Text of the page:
On Campus – Swedish university system: what does it look like?

0 people like this post.

As a French student, I was surprised the first time I came to Sweden to discover a totally different university system. First, it’s not unusual for Swedes to take a gap year after gymnasiet (high-school). Hence, most of them are more than 20 years old when they start studying their Bachelor.

During my Erasmus year in Uppsala, I was only 19 and ending my Bachelor while some of my classmates were, sometimes, until 26 and just starting their studies! Today I am 22 years old and just began my second master, while Swedes from my age are mostly in their Bachelor. I think this difference stems from a chiller way to perceive studies and their outcome.

 

I think the Swedish university system is built to make you responsible for your own studies. Photo: Unsplash/Mikael Kristenson.

 

One course at a time

In Sweden, as most European countries I think, a school year is divided in two semesters. Each semester is then divided into several “periods” – from two to four. One course fits in one period. That means that in one semester you can have from two courses to four courses, one after the other and not at the same time.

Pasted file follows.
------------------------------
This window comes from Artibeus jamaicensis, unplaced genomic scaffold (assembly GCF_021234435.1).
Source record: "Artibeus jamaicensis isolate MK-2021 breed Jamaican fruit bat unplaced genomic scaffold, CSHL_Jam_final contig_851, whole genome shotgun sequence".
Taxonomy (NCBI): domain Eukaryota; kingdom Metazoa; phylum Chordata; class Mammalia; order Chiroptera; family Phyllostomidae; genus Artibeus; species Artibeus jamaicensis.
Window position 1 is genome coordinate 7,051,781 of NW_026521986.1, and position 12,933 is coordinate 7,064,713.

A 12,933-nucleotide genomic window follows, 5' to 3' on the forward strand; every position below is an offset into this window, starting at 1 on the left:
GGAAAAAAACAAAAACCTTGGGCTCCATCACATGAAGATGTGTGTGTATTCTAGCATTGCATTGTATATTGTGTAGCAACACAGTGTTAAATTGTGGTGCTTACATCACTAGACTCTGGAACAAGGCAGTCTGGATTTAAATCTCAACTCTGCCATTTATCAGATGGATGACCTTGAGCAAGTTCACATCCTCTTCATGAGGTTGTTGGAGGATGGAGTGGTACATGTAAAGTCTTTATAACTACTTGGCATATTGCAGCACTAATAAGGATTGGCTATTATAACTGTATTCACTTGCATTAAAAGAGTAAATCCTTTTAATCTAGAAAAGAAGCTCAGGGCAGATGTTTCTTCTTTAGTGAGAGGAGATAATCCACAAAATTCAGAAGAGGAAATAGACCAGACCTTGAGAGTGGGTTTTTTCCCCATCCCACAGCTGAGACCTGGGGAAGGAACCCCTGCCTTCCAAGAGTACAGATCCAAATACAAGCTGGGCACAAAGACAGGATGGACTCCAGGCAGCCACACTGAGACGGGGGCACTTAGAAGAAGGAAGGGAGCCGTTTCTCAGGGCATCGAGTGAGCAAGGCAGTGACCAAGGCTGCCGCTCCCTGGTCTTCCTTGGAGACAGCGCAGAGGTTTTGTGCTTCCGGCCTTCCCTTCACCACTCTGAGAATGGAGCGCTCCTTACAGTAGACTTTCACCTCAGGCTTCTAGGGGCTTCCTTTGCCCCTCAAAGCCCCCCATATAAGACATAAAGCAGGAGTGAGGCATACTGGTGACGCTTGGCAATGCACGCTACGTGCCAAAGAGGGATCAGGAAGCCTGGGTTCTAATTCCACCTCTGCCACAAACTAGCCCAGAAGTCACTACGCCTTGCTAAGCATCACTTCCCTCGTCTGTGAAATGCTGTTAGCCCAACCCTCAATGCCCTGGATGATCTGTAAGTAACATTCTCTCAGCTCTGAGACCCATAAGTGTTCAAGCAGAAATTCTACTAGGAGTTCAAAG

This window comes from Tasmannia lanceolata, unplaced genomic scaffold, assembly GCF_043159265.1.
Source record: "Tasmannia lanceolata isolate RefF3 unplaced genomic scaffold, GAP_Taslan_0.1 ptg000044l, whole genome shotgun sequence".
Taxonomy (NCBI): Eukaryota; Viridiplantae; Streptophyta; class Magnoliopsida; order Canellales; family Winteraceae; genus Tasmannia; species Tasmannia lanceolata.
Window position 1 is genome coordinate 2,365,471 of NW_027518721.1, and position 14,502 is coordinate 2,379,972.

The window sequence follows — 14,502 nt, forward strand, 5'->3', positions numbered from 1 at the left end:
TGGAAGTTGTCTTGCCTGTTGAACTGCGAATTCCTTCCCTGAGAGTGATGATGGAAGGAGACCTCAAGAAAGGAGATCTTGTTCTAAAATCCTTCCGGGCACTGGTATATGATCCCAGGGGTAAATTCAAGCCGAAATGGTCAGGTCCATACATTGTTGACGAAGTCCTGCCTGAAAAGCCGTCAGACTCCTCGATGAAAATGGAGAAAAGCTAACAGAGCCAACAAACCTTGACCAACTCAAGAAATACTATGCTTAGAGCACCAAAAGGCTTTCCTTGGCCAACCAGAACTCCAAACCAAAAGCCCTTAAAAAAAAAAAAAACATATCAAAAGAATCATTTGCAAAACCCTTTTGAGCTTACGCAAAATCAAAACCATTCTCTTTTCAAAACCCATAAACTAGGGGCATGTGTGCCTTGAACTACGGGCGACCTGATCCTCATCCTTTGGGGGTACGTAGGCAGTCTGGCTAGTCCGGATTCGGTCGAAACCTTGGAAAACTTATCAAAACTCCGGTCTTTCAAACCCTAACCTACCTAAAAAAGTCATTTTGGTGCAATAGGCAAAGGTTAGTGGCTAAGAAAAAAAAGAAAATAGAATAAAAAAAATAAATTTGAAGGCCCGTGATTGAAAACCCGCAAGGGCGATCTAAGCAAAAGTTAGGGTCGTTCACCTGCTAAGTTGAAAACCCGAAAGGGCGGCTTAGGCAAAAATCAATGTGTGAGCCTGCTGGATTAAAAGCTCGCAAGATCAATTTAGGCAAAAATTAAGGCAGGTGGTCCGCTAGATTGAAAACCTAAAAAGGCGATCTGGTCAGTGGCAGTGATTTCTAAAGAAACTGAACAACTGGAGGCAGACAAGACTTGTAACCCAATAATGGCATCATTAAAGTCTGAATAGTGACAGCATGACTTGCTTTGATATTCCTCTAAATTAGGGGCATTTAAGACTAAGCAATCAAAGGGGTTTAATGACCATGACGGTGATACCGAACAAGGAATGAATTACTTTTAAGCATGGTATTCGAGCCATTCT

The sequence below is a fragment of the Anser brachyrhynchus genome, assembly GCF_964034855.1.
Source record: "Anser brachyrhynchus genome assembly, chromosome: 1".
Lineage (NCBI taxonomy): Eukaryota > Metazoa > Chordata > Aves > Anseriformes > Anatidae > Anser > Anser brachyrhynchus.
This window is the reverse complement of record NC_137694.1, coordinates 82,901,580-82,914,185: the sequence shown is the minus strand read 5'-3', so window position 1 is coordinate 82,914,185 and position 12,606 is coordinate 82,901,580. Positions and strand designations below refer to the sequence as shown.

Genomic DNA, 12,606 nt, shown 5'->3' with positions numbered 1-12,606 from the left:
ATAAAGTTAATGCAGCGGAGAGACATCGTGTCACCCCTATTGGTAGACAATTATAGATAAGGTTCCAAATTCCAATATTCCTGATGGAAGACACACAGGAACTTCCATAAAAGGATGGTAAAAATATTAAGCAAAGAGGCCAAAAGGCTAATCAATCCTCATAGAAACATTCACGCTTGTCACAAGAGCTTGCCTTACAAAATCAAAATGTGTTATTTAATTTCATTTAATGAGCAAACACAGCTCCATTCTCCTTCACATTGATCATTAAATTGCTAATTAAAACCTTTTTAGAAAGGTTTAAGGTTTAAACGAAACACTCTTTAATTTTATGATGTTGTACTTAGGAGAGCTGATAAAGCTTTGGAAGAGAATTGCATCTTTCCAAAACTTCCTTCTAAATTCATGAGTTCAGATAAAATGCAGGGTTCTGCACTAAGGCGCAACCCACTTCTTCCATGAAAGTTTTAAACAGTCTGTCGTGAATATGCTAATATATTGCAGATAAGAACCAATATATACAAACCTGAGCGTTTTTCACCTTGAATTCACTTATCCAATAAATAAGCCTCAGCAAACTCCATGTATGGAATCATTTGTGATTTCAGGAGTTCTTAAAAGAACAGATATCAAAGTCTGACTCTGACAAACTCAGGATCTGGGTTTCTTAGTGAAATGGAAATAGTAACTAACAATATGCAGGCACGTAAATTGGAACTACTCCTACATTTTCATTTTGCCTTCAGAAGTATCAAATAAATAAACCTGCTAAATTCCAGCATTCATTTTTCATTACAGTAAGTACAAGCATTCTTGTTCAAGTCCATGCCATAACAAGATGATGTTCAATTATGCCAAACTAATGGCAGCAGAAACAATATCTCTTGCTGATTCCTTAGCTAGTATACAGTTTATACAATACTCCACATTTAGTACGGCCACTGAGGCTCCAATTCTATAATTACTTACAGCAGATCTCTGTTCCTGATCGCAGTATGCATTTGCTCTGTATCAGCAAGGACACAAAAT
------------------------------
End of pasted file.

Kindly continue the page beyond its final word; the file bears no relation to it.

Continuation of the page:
For instance, I am now studying my third period’s course entitled “Analytical Tools”. It started on 12th November and will be ending in January. Before I got one course in September, “Introduction to intersectionality”, and one in October, “Exploring Intersectionality”.

This is way different than France where I could have more than five courses to study at the same time during the whole semester. Here in Sweden, I can focus on one course at a time, which allows me to better understand and acquire the knowledge necessary to succeed in my exams and my studies.

 

You cannot fail

The Swedish system is built as to make you feel like you can’t fail. Indeed, it is possible for you to take the same exam indefinitely, until you succeed. Thus, exams have usually two dates and essays two deadlines, in case you don’t feel like taking it the first time – because you did not study enough for example – or if you are sick.

In France, if you are not showing up at an exam you need to get a really good reason, otherwise it’s written that you failed and you have to register to a re-take exam, which is not seen as a good thing on your grade transcript. In Sweden, it does not matter as long as you pass the exam. I think this way is really encouraging and makes you more relax about your exams.

In general, I think the Swedish university system makes you more autonomous and responsible for your own decisions: if you decide not to study, you don’t have any sanctions but you can only blame yourself for your lack of studying.

 

 

0
Posted in Allmän, On Campus, Studies.

Leave a Reply

Your email address will not be published. Required fields are marked *